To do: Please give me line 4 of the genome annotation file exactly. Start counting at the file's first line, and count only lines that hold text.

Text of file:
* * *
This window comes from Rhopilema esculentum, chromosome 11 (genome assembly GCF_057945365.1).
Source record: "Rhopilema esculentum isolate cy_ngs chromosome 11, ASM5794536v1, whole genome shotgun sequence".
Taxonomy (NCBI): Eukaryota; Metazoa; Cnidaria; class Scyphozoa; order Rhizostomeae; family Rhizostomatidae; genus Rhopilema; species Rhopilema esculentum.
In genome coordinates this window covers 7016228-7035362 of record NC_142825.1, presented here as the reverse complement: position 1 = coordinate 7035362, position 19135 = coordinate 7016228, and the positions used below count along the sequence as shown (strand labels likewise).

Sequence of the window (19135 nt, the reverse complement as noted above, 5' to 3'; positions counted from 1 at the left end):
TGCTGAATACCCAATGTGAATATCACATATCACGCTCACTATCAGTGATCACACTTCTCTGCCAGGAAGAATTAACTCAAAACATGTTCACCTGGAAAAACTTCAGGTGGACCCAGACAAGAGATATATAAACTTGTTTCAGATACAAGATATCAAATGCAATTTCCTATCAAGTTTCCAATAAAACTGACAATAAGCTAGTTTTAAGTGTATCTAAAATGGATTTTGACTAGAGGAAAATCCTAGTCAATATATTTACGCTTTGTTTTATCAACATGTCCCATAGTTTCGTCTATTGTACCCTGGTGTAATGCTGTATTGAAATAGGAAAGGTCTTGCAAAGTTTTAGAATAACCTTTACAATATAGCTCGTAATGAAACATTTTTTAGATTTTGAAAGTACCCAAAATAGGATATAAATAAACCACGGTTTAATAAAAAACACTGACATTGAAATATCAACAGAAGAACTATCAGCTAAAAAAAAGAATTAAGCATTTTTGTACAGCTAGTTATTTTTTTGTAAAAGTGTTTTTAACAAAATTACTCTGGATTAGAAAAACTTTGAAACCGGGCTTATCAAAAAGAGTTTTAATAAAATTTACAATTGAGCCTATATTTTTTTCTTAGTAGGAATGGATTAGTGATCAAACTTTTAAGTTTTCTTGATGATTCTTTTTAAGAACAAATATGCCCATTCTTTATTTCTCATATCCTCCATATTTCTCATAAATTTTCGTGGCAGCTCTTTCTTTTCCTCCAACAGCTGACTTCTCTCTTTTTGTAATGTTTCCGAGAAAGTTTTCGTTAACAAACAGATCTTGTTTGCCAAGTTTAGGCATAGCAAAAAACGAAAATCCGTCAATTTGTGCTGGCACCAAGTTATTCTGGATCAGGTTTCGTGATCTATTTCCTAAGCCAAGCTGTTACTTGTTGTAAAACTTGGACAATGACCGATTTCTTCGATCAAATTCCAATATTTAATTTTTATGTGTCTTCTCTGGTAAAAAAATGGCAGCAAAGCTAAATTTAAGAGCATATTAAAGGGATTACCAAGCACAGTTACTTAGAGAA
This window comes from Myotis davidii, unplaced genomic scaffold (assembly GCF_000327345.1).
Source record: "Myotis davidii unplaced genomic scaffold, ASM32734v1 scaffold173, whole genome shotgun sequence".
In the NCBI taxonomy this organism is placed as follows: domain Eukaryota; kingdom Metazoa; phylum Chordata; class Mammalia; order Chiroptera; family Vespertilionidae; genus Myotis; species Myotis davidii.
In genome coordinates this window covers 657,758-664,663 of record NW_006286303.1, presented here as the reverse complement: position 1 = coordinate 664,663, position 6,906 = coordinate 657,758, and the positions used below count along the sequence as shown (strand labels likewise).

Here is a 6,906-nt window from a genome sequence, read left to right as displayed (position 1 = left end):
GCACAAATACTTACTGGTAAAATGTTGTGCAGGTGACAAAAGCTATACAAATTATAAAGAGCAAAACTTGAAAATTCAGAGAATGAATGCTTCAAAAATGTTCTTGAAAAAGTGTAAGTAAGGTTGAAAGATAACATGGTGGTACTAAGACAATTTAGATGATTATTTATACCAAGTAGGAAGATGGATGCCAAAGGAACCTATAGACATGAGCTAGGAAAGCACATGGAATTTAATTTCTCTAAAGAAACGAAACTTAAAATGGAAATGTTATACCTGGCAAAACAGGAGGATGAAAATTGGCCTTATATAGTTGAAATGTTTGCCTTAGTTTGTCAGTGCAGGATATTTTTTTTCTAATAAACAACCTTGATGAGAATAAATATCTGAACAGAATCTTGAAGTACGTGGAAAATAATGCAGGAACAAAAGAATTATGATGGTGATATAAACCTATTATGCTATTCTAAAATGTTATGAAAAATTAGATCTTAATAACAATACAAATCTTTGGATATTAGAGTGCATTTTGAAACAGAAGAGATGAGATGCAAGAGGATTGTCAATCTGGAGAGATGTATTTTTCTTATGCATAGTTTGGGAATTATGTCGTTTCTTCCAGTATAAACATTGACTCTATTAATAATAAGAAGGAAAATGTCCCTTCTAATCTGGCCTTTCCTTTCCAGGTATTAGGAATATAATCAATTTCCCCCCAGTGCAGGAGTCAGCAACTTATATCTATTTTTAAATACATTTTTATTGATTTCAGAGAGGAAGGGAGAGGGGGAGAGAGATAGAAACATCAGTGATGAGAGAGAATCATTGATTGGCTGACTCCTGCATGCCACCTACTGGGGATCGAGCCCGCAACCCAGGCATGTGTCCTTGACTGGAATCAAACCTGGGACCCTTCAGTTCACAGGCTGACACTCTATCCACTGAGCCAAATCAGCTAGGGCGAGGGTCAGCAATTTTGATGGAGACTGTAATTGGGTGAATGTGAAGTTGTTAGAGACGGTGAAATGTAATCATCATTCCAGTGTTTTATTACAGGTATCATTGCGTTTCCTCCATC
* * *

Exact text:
In genome coordinates this window covers 7016228-7035362 of record NC_142825.1, presented here as the reverse complement: position 1 = coordinate 7035362, position 19135 = coordinate 7016228, and the positions used below count along the sequence as shown (strand labels likewise).